Some 7 decades later, following Iraq’s 1990 invasion of Kuwait, the performance of the American press was equally dismal. Media outlets gave prominent coverage to hearings by the Congressional Human Rights Caucus in October 1990, featuring alleged eyewitnesses to Iraqi war crimes. The leading witness was a tearful 15-year-old girl that Caucus chairman Rep. Tom Lantos (D-CA) introduced only as “Nayirah.” A more detailed identification, Lantos cautioned, would endanger her friends and relatives in Kuwait. Nayirah described herself as a hospital volunteer who had personally witnessed Iraqi soldiers forcing maternity ward nurses to remove newborns from their incubators. That action, supposedly taking place at 3 hospitals, allegedly resulted in the deaths of 312 infants.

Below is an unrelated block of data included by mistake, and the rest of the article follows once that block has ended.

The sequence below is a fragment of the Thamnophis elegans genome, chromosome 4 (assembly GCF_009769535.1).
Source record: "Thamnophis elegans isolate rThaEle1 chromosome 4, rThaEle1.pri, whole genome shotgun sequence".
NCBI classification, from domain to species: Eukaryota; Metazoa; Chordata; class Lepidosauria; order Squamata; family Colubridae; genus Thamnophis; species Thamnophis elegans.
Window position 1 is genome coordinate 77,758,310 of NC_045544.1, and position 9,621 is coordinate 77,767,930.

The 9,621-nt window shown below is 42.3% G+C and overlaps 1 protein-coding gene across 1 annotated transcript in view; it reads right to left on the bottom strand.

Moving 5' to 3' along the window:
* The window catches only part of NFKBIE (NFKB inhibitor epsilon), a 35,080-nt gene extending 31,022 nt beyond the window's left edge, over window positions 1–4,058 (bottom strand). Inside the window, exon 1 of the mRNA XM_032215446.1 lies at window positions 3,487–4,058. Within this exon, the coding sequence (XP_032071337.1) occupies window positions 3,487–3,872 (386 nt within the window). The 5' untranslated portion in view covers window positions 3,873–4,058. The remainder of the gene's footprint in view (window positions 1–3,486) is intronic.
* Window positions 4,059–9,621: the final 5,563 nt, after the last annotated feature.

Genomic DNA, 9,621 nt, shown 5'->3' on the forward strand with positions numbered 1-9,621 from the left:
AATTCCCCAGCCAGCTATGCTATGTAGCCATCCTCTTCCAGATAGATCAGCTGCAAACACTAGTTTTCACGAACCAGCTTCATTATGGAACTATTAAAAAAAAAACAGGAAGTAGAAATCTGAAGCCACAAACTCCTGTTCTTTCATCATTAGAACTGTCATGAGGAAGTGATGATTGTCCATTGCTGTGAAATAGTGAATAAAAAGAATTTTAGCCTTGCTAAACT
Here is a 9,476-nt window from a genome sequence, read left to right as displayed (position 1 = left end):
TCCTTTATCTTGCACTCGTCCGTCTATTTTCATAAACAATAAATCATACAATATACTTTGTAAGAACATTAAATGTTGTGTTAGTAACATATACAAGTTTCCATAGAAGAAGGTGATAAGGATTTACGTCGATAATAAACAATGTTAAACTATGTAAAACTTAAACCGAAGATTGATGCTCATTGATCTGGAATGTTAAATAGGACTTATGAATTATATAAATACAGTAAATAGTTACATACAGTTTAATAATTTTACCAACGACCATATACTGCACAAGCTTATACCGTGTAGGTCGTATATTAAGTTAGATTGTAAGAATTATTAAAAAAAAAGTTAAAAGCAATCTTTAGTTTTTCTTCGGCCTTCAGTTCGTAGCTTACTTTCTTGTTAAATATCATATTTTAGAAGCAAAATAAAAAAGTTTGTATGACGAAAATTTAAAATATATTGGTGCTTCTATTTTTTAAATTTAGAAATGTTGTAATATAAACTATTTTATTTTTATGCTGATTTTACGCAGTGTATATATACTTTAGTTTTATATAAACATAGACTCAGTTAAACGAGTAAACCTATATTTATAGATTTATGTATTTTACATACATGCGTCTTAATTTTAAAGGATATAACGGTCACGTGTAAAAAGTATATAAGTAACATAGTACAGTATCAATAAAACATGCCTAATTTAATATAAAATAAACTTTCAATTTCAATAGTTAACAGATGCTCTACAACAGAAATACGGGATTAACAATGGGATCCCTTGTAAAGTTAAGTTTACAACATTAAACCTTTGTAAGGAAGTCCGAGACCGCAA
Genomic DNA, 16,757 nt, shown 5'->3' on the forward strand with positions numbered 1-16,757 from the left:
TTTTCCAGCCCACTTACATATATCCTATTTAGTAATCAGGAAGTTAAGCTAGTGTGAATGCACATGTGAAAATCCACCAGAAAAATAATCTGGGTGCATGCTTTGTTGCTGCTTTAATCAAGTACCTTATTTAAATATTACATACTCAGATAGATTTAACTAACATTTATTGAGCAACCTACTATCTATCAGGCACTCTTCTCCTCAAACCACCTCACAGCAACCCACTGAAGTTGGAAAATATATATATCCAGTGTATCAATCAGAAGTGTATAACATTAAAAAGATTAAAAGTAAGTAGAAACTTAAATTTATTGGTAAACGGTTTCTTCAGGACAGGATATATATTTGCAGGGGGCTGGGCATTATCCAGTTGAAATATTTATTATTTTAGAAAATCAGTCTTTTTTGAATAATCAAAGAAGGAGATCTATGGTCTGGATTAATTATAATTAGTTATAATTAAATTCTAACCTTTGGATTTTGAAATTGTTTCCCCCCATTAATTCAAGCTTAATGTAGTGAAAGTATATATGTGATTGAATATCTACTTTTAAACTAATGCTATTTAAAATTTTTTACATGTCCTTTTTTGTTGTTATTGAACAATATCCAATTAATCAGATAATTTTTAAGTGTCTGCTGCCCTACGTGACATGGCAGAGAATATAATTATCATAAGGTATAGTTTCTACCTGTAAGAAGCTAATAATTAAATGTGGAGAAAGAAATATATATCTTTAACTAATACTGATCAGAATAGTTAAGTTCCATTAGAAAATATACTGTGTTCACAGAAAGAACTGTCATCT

The account was part of a sophisticated disinformation campaign by Kuwait’s government to whip-up American public opinion into a frenzied willingness to endorse going to war against Iraqi dictator Saddam Hussein. A regime that could commit such monstrous acts had to be stopped was the clear message. Eventually, the falsity of the incubator atrocity story became indisputable, especially when information confirmed that “Nayirah” was not a hospital volunteer, but the daughter of Kuwait’s ambassador to the United States. By then, however, the United States and its allies were at war with Iraq. The false propaganda story had fulfilled its purpose.